Particularly, the neglect of agricultural production and of the rural population, common features in many African countries, should be recognised in this instance. Via forced rural exodus and scarcity of food, this policy indirectly strikes the urban poor as well. The example of Nigeria clearly shows the fact that reforms of markets and prices alone are not able to remedy grievances in the agricultural sector. With respect to Nigeria and other West African countries, the World Bank stated that a considerable number of migrants had returned from cities and towns to rural areas to reassume agricultural activities; this could be regarded as a sign of successful structural adjustment. According to our findings, however, return migration has to be ruled out as a significant phenomenon, at least as far as Nigeria is concerned.

Like the social and human dimensions of Africa’s development, the symptoms of ecological crises were neglected for a long time. But growing misery and inequality and a rapidly growing population result in continuously aggravating ecological problems. As a consequence of their poverty, African nations are compelled to ruthlessly exploit the natural foundations of life, a fact, which, in addition to external causes like exportation of timber, monoculture, and toxic waste imports, is the main cause of environmental destruction and degradation in Africa. Unless the international community makes an ample stand against this process, it will inevitably accelerate.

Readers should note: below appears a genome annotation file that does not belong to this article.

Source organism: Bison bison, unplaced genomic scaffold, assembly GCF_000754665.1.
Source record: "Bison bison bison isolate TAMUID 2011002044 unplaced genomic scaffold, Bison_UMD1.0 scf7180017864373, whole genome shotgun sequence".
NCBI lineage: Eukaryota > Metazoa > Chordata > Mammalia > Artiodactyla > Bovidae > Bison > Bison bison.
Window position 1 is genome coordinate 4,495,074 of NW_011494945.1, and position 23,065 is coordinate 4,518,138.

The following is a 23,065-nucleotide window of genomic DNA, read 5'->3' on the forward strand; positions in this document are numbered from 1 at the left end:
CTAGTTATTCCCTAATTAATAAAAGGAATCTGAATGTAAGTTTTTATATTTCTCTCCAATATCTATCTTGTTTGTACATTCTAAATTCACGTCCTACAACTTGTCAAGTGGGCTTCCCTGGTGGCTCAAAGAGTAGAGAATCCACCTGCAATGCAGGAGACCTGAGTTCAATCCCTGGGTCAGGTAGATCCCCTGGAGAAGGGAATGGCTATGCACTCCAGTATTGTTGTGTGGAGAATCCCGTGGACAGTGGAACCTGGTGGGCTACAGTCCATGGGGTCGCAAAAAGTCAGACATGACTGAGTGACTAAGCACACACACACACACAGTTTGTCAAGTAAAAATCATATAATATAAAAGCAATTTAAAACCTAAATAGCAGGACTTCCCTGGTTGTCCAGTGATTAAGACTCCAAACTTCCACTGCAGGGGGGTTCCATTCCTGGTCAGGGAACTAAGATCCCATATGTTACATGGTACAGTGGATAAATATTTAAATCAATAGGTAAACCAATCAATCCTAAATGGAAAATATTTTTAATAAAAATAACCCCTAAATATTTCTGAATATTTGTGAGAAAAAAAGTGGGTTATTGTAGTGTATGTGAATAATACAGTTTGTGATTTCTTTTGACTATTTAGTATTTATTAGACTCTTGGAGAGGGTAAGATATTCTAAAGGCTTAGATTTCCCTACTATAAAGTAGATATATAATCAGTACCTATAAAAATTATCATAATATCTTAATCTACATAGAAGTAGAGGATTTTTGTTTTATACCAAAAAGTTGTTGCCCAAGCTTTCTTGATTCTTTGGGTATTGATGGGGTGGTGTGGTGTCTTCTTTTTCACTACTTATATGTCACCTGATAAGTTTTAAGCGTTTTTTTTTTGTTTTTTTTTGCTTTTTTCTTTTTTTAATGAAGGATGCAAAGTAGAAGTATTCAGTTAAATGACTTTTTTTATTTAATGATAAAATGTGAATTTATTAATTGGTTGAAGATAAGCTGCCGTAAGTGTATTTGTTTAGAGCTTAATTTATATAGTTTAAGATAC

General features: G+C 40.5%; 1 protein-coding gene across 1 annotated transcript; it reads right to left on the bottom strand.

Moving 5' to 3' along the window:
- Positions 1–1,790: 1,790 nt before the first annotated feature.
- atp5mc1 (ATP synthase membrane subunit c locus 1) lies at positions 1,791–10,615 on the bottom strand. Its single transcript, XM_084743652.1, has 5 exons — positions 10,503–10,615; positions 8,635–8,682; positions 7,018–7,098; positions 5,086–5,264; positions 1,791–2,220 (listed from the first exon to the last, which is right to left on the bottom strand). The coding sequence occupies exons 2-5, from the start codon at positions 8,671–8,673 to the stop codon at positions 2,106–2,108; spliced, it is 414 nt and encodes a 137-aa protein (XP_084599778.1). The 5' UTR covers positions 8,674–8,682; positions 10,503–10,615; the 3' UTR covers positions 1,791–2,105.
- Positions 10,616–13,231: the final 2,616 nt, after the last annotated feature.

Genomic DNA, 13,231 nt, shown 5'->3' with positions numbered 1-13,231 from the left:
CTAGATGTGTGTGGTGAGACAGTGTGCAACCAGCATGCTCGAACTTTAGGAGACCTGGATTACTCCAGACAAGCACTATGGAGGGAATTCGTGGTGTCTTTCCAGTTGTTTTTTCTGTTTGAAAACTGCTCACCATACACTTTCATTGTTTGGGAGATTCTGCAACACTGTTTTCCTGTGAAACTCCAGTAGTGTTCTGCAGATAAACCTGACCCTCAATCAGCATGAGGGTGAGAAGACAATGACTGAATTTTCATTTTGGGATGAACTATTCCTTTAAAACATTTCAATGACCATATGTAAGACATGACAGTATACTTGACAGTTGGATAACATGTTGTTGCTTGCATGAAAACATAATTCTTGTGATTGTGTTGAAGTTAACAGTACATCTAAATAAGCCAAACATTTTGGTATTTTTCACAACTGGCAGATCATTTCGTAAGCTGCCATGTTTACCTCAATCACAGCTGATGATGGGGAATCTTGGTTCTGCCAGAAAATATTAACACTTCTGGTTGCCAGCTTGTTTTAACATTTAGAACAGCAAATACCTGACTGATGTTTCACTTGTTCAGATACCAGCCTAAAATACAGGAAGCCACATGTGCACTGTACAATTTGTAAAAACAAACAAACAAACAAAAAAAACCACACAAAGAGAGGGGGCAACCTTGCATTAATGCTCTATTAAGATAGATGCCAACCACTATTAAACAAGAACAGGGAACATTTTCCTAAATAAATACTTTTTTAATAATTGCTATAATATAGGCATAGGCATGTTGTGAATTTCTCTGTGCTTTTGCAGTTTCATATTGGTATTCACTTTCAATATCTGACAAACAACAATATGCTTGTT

It is well known that the African continent is lagging behind the development of other Third World regions in different aspects. According to the criteria of economic, social, and ecological indicators, deficiencies can be observed even when compared to Africa’s own performance in the 1970s. In order to specify this statement, some contributors studied those countries now and then termed "successful models" of African Development: Zimbabwe, Botswana, and Ghana. Although the final decision about their development status has not been taken yet, we emphasise that

In this context, the reader should not overlook local and subregional developments, nor those organisations of the people taking matters into their own hands: rural institutions, craftsmen’s or agricultural co-operatives, some of which came into being completely on their own initiative, others with the co-operation of national or international sponsors. Some essays study the chances and capacities of decentralised and autonomous institutions of this kind in Tanzania, Zimbabwe, Mali, Rwanda, Togo, and Senegal. Although their perspectives are not independent from the governments’ benevolence, some of the organisations showed a considerable potential for participation in development issues, which even gave them weight in national politics.